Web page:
Sunday, Dec. 21, 2014
41 ° Cloudy
Dr. Soraya Bartol|
There have been several studies conducted investigating the use of electroreception in elasmobranchs, particularly concerning prey capture. However, research involving the comparison of multiple senses is lacking. The behavioral responses of the yellow-spotted stingray, Urobatis jamaicensis, to odor and electrical stimuli were compared using a variety of food sources. The stingray’s response time was recorded during four sets of trials using live prey (both odor and electric), dead prey (odor only), electrodes (electric only), and dead prey combined with electrodes (odor and electric). When response times are compared between the odor and electrode trials, the stingray exhibited a stronger response towards the odor. If the trials using both the odor and electrical stimuli are included, the stingray reacted more strongly when it could utilize both senses. From these data, it appears that the animal is capable of using either stimulus for prey finding behavior; however, further research needs to be conducted on multiple specimens to determine statistically if one stimulus is preferential over the other. There is potential for this research to have practical applications, as humans and elasmobranchs often interact, especially regarding fisheries (to attract or repel certain species) and animal husbandry in aquarium settings.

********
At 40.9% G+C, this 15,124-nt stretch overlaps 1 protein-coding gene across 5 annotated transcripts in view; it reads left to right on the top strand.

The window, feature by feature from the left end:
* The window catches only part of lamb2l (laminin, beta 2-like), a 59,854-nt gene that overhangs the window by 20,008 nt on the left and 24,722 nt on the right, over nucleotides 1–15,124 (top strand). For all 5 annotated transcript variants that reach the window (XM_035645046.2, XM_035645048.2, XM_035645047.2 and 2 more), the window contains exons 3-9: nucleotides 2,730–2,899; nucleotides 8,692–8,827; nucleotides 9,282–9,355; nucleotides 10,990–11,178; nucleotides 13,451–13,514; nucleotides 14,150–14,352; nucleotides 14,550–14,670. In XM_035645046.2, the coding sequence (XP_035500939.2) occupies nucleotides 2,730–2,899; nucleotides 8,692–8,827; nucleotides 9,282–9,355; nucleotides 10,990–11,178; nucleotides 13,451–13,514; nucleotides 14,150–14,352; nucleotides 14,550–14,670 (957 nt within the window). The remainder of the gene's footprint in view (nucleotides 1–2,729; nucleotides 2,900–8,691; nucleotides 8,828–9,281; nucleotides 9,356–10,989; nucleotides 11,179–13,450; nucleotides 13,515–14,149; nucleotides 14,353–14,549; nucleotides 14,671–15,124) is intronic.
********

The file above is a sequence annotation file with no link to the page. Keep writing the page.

Association of Southeastern Biologists, Birmingham, AL, April '09